The last time I wrote anything for NaNoWriMo this year was November 8. After November 9, I mysteriously lost interest in a genre-bending crime-western about four elderly women who witness a murder and can only recall the gritty details of a bad acid trip they had together in their college days in the late 1960s.
I still have that overwhelming disinterest now, as I apply for more graduate schools in the humanities, an area continually asked to justify its existence to university administrators who want higher salaries for themselves at the expense of faculty and student budgets. We’re constructed as the enemy, put on watchlists by paranoid Internet users, and made to be reminded that our pursuit of art is a waste of time in a fastpacedgrabitall economy. What good is an MFA to a post-apocalyptic society struggling to save the last bee colony? What good is a genre-bending novel to a pipeline oil leak? In a few years, will we even be publishing novels?
So I put it aside. I was also busy studying and teaching. I want to enjoy the rest of my education; I don’t know if I’ll have an opportunity to enjoy it again. It’s a lot of work for little, if any, profit. I’m lucky I have no student debts, but every time I look at the news, I can’t help but feel that I’ve squandered my education for a pursuit that now only exists to sustain itself. The power of the written word has betrayed us. The written, texted, tweeted word can be undeniably a lie, and people still believe it. Meanwhile, if a poem goes viral, it only reaches the people who already love it.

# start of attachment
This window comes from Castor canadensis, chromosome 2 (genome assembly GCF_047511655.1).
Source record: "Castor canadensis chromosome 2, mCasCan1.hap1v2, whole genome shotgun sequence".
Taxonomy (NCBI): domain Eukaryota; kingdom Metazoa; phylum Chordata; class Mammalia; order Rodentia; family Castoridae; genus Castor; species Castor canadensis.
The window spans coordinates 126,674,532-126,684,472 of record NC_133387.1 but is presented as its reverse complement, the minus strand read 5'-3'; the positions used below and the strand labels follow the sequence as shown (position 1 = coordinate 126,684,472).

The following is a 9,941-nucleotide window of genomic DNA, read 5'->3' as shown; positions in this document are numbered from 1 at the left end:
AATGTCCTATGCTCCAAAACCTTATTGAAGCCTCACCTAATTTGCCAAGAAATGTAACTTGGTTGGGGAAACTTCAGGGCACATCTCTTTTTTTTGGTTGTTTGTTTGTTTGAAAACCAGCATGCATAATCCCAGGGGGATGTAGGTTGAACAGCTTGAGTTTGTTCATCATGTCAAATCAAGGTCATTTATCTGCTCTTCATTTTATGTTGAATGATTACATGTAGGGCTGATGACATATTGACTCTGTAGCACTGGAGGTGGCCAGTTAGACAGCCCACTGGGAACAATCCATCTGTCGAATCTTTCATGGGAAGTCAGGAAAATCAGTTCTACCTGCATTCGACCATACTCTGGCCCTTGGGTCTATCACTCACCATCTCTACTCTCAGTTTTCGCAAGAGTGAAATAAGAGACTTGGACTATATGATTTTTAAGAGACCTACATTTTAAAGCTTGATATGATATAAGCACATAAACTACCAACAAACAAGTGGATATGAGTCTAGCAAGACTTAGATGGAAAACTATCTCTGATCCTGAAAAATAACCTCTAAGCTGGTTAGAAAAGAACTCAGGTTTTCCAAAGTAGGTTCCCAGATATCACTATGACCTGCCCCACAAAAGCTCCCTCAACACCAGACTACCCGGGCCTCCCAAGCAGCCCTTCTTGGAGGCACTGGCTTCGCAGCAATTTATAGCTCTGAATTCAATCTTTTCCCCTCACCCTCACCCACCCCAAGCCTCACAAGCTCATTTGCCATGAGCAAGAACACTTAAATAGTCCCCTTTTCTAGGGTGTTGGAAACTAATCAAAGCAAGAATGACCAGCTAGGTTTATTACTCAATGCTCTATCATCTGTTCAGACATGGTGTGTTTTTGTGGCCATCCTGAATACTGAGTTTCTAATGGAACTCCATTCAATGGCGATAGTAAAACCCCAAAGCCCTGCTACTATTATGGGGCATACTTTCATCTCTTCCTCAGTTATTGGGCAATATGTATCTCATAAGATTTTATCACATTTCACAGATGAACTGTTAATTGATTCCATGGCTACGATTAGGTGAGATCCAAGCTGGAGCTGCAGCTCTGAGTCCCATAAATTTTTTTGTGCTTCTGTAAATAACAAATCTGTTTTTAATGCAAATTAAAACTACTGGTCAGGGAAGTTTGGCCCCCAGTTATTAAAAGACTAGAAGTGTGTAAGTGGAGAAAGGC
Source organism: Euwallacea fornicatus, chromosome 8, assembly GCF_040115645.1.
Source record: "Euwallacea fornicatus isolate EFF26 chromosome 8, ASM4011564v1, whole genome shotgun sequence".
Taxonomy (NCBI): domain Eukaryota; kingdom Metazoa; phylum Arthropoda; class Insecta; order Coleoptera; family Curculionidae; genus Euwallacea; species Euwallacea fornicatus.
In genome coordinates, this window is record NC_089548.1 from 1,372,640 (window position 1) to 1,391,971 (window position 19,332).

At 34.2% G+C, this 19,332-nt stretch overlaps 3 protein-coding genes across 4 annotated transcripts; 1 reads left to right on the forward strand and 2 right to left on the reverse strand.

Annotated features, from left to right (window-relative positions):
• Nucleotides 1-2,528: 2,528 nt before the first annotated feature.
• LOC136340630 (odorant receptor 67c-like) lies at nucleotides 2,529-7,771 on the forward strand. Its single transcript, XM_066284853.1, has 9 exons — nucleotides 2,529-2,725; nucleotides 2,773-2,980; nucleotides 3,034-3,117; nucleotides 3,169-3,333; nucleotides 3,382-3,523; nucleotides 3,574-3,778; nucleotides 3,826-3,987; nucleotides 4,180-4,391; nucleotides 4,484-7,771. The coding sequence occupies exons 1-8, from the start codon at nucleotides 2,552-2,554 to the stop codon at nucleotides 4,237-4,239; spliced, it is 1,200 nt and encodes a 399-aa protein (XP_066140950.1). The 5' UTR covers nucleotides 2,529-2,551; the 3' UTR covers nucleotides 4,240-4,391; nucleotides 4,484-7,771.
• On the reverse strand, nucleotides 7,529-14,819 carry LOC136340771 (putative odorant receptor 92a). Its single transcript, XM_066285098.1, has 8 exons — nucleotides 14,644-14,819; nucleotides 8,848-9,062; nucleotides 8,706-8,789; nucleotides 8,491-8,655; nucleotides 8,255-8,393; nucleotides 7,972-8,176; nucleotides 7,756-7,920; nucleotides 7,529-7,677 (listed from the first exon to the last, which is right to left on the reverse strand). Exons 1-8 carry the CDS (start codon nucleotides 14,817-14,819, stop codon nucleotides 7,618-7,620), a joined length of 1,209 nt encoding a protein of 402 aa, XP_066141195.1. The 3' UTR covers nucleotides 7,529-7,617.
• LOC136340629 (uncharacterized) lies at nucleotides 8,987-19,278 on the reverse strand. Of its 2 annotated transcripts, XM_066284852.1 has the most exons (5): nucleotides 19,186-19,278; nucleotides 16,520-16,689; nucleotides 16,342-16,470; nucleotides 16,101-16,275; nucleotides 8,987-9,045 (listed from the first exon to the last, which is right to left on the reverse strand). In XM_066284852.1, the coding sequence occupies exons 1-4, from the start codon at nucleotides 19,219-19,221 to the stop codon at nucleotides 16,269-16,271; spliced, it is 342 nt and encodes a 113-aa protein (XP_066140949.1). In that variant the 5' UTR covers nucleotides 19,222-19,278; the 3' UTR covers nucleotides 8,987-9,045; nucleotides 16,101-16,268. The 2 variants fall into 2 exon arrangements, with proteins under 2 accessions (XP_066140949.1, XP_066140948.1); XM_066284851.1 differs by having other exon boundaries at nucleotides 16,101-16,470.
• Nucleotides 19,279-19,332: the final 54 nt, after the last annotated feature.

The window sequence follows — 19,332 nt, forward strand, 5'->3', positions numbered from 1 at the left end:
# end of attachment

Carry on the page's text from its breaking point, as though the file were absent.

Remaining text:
I still have the urge to write, though. I enjoy it, when I manage to find the time and peace. Even this meager blog is satisfying. It’s work, pleasurable work, but it can’t exist only for me. The most successful writer, as I’ve heard, is the one who can write a story and put it in a drawer forever. Until I reach that level of inner peace, I need an audience. Maybe this post will reach someone who needs it, or at least enjoys it. Probably not. I want to be realistic about my prospects, but the pleasure I derive from writing propels me forward through this muddy, hopeless, disgusting month.
I’ll get back to my novel soon. I don’t think a genre-bending novel will make a difference, but if I ever stop writing, the anti-intellectuals win. If they want me to justify my existence as a writer, reader, and academic, I’ll have to give them one hell of a novel full of well-written dynamic characters and compassionate portrayals of inner conflicts and meticulous attention to the beauty of environmental and historical landscapes. I’d rather write hopelessly than not at all.